• Lerner et al. (2012) found that people with high-functioning ASDs are no more likely than neurotypicals  to commit violent crimes.
    • King and Murphy (2015), after conducting an extensive review of studies, found that people with ASDs are not over-represented in the criminal justice system, and those who have been convicted of crimes are less likely to violate their probation, most likely because they are inclined to follow clearly specified rules.

Autistic Spectrum Disorders and the Criminal Justice System

People with ASDs may be wrongfully branded as criminals because they become confused during investigations. They do not function well in unfamiliar environments, and they may not understand the social rules associated with legal procedures. Moreover, they may be too trusting of their questioners, and they can misinterpret police statements or naively disclose personal fantasies when questioned (Allen et al., 2007). Also, during questioning or other legal proceedings, those with ASDs may display seemingly inappropriate emotional responses or tones of voice, which could lead to false assumptions about guilt or lack of remorse (Taylor et al., 2009). All of these tendencies make people with ASDs vulnerable to wrongful accusations and convictions.

Overall, the evidence suggests that those with ASDs are not more inclined than neurotypicals to commit violent crimes, and actually less likely to commit sexual crimes. Moreover, when those with ASDs do commit crimes, they usually do so because they have failed to understand other peoples’ points of view rather than because they wanted to cause harm, or because they lashed out in response to bullying. Those with ASDs are actually far more likely to be victims of crime than perpetrators due to their naiveté and lack of social understanding.

Note: Asperger’s syndrome has been removed from the DSM as a diagnostic category, and is now considered part of the larger autistic spectrum. However, many people still use and identify with the term, and it has been an area of focus for prior studies, so we continue to use Asperger’s syndrome in this article series. 

For more articles on ASDs, see the main Autism and Asperger’s Syndrome page.

References

    • Allen, D., Evans, C., Hider, A., Hawkins, S., Peckett, H., & Morgan, H. (2008). Offending behaviour in adults with Asperger syndrome. Journal Of Autism and Developmental Disorders, 38(4), 748-758.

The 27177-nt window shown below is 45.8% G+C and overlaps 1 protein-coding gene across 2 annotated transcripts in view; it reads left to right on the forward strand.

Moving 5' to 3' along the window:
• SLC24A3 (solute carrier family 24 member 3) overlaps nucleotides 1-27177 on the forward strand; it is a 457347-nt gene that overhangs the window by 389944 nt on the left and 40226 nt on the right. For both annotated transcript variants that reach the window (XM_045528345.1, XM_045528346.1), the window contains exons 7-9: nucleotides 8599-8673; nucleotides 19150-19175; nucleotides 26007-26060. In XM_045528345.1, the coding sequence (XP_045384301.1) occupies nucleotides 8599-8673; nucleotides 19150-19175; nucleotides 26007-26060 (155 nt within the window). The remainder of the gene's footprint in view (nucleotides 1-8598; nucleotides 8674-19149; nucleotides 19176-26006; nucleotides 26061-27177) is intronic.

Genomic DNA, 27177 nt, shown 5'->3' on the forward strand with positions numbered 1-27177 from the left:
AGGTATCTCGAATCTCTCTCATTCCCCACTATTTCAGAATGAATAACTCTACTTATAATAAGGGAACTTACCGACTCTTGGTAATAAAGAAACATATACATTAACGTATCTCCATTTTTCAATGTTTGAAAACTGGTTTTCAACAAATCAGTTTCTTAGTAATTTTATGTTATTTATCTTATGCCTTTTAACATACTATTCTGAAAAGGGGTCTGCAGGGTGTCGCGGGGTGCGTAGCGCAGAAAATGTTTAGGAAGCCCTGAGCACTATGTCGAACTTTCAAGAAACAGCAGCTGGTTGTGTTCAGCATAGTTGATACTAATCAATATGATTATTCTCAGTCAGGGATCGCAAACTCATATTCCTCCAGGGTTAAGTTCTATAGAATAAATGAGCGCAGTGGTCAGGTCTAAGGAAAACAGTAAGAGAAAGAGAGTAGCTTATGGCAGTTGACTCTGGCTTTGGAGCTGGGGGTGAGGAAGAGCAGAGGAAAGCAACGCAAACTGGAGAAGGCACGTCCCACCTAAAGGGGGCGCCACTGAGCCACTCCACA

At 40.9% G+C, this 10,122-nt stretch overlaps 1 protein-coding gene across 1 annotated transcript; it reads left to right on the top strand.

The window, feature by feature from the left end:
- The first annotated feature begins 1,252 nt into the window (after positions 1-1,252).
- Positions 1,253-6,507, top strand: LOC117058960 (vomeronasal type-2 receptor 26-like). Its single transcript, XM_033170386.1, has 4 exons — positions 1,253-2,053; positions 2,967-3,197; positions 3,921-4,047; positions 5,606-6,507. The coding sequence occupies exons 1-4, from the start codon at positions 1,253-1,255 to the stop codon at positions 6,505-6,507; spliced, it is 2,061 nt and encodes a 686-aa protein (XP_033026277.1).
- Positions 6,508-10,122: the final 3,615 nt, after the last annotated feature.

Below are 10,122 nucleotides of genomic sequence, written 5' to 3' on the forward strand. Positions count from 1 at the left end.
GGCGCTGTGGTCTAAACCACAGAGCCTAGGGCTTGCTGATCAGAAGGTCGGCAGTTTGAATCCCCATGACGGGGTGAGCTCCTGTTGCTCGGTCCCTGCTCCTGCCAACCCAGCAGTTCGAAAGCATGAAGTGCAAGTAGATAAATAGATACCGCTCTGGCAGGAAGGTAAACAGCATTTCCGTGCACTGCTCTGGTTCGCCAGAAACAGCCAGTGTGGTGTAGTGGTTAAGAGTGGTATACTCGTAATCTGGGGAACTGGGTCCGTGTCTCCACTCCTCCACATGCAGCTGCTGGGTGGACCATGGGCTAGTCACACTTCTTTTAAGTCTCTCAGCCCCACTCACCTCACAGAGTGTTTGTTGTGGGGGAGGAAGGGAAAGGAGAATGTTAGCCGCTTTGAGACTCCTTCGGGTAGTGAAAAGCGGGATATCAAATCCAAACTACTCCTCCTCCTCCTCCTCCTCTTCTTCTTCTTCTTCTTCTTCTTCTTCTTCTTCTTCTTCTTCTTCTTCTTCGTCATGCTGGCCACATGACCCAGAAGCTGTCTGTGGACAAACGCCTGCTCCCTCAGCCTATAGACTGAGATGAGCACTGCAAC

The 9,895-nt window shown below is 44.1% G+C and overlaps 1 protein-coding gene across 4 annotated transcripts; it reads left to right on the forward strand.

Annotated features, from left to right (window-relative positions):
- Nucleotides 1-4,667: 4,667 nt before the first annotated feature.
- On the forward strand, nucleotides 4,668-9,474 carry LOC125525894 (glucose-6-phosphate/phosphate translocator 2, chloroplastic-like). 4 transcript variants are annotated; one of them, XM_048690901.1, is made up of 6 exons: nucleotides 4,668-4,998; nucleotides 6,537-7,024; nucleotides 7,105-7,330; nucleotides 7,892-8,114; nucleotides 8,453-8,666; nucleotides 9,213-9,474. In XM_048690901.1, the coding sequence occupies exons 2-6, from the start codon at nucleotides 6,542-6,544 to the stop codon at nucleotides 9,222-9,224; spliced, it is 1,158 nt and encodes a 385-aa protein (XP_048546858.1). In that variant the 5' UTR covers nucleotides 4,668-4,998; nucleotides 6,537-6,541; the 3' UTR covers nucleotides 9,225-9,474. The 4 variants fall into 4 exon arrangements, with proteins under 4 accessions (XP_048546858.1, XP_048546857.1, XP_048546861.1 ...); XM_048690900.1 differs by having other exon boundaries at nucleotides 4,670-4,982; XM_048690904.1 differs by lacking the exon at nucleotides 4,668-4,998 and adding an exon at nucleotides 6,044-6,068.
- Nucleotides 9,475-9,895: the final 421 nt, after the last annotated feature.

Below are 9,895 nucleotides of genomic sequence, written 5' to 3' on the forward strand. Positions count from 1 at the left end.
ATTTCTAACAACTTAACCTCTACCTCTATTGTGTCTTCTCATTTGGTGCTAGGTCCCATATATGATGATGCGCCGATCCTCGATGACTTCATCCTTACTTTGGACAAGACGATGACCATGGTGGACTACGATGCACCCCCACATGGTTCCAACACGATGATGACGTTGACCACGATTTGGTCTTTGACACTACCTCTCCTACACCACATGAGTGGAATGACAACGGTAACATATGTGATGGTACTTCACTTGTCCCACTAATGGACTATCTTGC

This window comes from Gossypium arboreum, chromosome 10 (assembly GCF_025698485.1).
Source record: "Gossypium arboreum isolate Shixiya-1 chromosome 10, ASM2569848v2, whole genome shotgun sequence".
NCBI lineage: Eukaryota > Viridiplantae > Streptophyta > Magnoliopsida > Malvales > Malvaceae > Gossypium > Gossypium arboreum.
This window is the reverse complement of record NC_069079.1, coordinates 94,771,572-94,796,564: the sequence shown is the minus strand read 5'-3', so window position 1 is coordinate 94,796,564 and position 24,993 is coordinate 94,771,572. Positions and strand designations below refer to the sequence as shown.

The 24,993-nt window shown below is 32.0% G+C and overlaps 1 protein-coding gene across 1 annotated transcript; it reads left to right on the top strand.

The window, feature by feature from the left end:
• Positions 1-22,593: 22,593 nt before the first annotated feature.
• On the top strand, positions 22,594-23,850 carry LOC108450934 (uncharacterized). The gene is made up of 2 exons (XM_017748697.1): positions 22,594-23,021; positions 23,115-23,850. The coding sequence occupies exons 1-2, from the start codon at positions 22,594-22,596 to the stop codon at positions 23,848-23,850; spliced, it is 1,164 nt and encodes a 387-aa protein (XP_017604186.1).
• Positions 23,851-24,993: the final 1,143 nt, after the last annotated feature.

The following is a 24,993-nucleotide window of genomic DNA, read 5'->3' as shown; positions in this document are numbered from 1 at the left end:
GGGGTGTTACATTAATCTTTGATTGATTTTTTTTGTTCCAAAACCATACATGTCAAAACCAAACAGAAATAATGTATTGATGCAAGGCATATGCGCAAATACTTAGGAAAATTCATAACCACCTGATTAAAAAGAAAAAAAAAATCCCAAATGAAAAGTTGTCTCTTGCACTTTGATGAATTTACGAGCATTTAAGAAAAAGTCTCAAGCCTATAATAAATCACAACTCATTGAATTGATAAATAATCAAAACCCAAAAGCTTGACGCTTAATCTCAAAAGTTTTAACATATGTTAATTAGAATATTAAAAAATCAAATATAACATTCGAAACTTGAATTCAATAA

• Cheely, C.A., Carpenter, L.A., Letourneau, E.J., Nicholas, J.S., Charles, J. & King, L.B. (2012). The prevalence of youth with autism spectrum disorders in the criminal justice system. Journal of Autism and Developmental Disorders, 42(9), 1856-62.
    • Dein, K., & Woodbury-Smith, M. (2010). Asperger syndrome and criminal behaviour. Advances in Psychiatric Treatment, 16(1), 37-43.
    • Elvish, J. (2007). The exploration of autistic spectrum disorder characteristics in individuals within a secure service for people with learning disabilities. Thesis for Doctorate in Clinical Psychology, The Tizard Centre, University of Kent.
    • Ghaziuddin, M., Tsai, L., & Ghaziuddin, N. (1991). Brief report: violence in Asperger syndrome, a critique. Journal of Autism and Developmental Disorders, 21(3), 349-354.
    • Hare, D. J., Gould, J., Mills, R., & Wing, L. (2000). A preliminary study of individuals with autistic spectrum disorders in three special hospitals in England. National Autistic Society.
    • Katz, N., & Zemishlany, Z. (2005). Criminal responsibility in Asperger’s syndrome. The Israel Journal of Psychiatry and Related Sciences, 43(3), 166-173.
    • King, C., & Murphy, G. H. (2014). A systematic review of people with autism spectrum disorder and the criminal justice system. Journal of Autism and Developmental Disorders, 44(11), 2717-2733.
    • Lerner, M. D., Haque, O. S., Northrup, E. C., Lawer, L., & Bursztajn, H. J. (2012). Emerging perspectives on adolescents and young adults with high-functioning autism spectrum disorders, violence, and criminal law. Journal of the American Academy of Psychiatry and the Law Online, 40(2), 177-190.
    • Merritt, T. A. (2009). Drug use and abuse by people with autism. Honors Thesis, Western Michigan University.
    • Mouridsen, S. E., Rich, B., Isager, T., & Nedergaard, N. J. (2007). Pervasive developmental disorders and criminal behaviour: A case control study. International Journal of Offender Therapy and Comparative Criminology, 52, 196-205.
    • Murphy, D. (2003). Admission and cognitive details of male patients diagnosed with Asperger’s syndrome detained in a special hospital: Comparison with a schizophrenia and personality disorder sample. The Journal of Forensic Psychiatry, 14(3), 506-524.
    • Murphy, D. (2007). Hare Psychopathy Checklist Revised profiles of male patients with Asperger’s syndrome detained in high security psychiatric care. The Journal of Forensic Psychiatry & Psychology, 18(1), 120-126.
    • Sarris, M. (2014). What Do We Really Know About Autism and Crime? Interactive Autism Network.
    • Taylor, K., Mesibov, G., & Debbaudt, D. (2009). Asperger Syndrome in the Criminal Justice System (By Judge Kimberly Taylor (retired), Dr. Gary Mesibov, and Dennis Debbaudt (2009), Modified and Reformatted for an AS Population by Nomi Kaim). Asperger/Autism Network.
    • Woodbury-Smith, M. R., Clare, I. C. H., Holland, A. J., & Kearns, A. (2006). High functioning autistic spectrum disorders, offending and other law-breaking: findings from a community sample. The Journal of Forensic Psychiatry & Psychology, 17(1), 108-120.